What Kind of Movie Ari Aster Wanted Midsommar to Be

“It’s folk horror, but it’s being given to you with the trajectory of a high-school comedy.”

A24 / Everett Collection / Jamie McCarthy / Getty / The Atlantic

This story contains mild spoilers for the film Midsommar.

Ari Aster is not afraid to talk about how personal his filmmaking is. Maybe he should be; anyone who’s seen his debut feature Hereditary, and its follow-up, Midsommar (which opens in theaters today), might expect the director to be as bleak and bizarre as his creations. But though Aster has described the harrowing Hereditary as a family drama pulled from feelings about his own life, and Midsommar as a breakup movie written in the throes of heartbreak, he’s chipper and thoughtful in person, the kind of artist whose dark side seems to reside entirely within his art.

Midsommar is not as straightforward a piece of horror as Hereditary was, but it’s still a distressing work, following Dani (Florence Pugh), her boyfriend Christian (Jack Reynor), and other unwitting Americans as they visit a Swedish commune that has planned a secretive, deadly celebration. I talked to Aster about his fondness for blending genres, the respective canons of breakup films and daytime horror, and whether he’ll venture into some new niche for his next project. This interview has been edited.

David Sims: You’ve called Midsommar a breakup movie and a personal one, but I assume you’re pouring more of yourself into the female protagonist than into her boyfriend?

Ari Aster: I’m putting myself into Dani, primarily. But I think we’ve all been on either side [of a breakup].

Sims: Going on a crazy vacation to shake things up is a thing a lot of 20-somethings do.

Aster: And it’s always the perfect remedy; it fixes everything. Just like having a baby if the marriage is in trouble. Perfect idea! No consequences in that!

Sims: You made this film very quickly after Hereditary. Is Midsommar something you’ve always been working on, or was it more of a thunderbolt?

Aster: I usually find that writing comes easiest to me when I’m in a crisis. It becomes a tool for digging myself out of the crisis. Or at least navigating it. Otherwise, I’m just torturing myself. You always want to write a breakup movie when you’re in a breakup, and every time I’d been in one, I’d thought, “I want to write about this, but I’m not inspired. I just wanna die.” And so, this time I just happened to find the way in. You find yourself parsing through the ruins, blaming yourself, blaming the other person, working through these things.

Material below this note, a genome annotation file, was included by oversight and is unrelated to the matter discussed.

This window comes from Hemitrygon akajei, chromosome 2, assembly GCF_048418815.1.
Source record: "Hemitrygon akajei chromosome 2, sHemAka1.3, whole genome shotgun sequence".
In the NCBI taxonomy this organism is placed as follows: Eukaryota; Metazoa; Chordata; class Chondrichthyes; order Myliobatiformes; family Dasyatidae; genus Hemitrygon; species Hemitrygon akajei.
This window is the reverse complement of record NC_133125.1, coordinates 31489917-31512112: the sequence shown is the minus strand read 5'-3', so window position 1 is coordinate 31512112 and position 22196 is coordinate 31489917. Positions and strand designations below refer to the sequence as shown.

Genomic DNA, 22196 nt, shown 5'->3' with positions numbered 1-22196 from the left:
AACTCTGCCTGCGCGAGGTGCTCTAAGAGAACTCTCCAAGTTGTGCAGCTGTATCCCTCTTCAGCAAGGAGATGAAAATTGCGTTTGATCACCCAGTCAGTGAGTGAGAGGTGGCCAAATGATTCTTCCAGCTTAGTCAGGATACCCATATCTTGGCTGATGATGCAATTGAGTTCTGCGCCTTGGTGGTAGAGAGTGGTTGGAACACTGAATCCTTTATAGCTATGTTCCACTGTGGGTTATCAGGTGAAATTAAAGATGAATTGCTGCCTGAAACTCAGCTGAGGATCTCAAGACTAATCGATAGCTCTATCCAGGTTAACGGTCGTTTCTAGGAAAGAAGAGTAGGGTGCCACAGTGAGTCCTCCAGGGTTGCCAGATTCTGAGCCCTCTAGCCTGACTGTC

Sims: And turning it into a script.

Aster: The first version of this script was twice as long and had way more, the kind of thing you hand off to any responsible reader who says, “You’ve said this already.” Then you shape it. The first cut of this movie was three hours and 40 minutes; there are plenty more little moments that weren’t necessary, but I would have been very happy to include. I would say this was, for me, a way of making a breakup movie and having fun with clichés and tropes that are inherent to two different genres, doing something that’s simultaneously absurdist and nakedly vulnerable. It’s folk horror, but being given to you with the trajectory of a high-school comedy. It’s about a girl who everyone knows is with the wrong guy, and the right guy is under her nose.

Sims: In terms of folk horror, it’s obvious what’s happening the whole time, and everyone’s basically up front about it. Anytime any of the Americans ask any of the village members a question, they basically just tell them the truth.

Aster: Yes! As they say, “It strips you of your defenses and opens you.”

Sims: You’ve also kind of made a slasher movie with no kills. You don’t really see the murders, but they’re all getting picked off, one by one. They just walk off into the woods.

Aster: I’m not here to subvert the [horror] genre, but at the same time, we all know what’s going to happen. So it’s not that interesting. If anything, I respect you as a viewer—you know they’re all going to be killed—so that’s not where the surprises are going to be, and that’s not where the joy is going to be. Don’t come to me for the movie with the most inventive kills. That’s not where my interests lie. At the same time, there’s a certain sort of joy to be had in making something where everyone knows where you’re going. How do we get there in a way that’s emotionally surprising, as opposed to a left turn in the plot? How do we stay on course, move toward something inevitable, and hopefully have an experience?

Sims: Midsommar is also a piece of daytime horror, like The Wicker Man. The fact that it’s all in bright sunlight contributes to that obviousness. Everything is being illuminated for them, but the characters are so in their own heads and on their own journeys. Were there other daytime-horror movies you thought about?